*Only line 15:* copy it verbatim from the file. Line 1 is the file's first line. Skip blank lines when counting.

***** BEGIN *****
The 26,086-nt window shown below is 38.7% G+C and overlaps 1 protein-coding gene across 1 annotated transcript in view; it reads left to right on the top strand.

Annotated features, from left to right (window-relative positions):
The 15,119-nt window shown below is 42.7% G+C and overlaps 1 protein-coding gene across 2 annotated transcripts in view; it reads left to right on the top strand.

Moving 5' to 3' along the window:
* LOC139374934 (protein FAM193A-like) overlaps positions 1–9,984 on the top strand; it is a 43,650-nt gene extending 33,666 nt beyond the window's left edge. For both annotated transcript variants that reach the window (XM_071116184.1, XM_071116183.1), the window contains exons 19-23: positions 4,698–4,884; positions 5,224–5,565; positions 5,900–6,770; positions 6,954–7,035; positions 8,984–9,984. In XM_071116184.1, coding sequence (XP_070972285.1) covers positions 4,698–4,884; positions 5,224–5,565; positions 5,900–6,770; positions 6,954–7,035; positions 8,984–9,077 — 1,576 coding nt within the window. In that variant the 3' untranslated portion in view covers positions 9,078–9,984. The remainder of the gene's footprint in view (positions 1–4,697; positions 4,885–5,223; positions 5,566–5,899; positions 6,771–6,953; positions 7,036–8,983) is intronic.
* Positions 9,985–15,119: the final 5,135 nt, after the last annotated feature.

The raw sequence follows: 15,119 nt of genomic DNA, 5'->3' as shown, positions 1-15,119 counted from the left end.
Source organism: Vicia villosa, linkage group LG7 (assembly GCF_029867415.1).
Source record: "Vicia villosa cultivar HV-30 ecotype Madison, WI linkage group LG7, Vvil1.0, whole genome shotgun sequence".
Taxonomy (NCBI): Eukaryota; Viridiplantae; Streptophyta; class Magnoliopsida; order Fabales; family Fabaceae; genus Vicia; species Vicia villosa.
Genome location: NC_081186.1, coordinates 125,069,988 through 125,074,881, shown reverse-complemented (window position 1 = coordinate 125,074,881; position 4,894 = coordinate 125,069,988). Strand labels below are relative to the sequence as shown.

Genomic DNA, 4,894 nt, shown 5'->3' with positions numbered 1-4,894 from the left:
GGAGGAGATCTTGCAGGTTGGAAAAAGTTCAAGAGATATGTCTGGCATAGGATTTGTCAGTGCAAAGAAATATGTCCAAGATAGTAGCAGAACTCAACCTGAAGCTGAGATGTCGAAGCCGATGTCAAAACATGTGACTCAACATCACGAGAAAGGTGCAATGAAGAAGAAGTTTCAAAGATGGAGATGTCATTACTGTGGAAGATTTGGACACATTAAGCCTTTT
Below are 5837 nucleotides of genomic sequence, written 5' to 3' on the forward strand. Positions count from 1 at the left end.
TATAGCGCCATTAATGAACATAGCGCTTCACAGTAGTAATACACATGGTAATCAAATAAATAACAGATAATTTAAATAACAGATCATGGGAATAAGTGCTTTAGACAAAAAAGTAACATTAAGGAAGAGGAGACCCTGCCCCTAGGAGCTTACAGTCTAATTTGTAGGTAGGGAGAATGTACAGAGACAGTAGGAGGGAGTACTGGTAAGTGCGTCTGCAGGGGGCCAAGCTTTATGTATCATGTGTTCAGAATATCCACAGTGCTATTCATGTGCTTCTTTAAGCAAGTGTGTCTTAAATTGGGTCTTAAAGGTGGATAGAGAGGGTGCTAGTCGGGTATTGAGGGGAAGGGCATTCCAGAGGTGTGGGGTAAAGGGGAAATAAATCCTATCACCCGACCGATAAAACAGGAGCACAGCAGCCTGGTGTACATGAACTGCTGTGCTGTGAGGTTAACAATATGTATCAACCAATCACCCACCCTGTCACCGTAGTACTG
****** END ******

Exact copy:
TATAGCGCCATTAATGAACATAGCGCTTCACAGTAGTAATACACATGGTAATCAAATAAATAACAGATAATTTAAATAACAGATCATGGGAATAAGTGCTTTAGACAAAAAAGTAACATTAAGGAAGAGGAGACCCTGCCCCTAGGAGCTTACAGTCTAATTTGTAGGTAGGGAGAATGTACAGAGACAGTAGGAGGGAGTACTGGTAAGTGCGTCTGCAGGGGGCCAAGCTTTATGTATCATGTGTTCAGAATATCCACAGTGCTATTCATGTGCTTCTTTAAGCAAGTGTGTCTTAAATTGGGTCTTAAAGGTGGATAGAGAGGGTGCTAGTCGGGTATTGAGGGGAAGGGCATTCCAGAGGTGTGGGGTAAAGGGGAAATAAATCCTATCACCCGACCGATAAAACAGGAGCACAGCAGCCTGGTGTACATGAACTGCTGTGCTGTGAGGTTAACAATATGTATCAACCAATCACCCACCCTGTCACCGTAGTACTG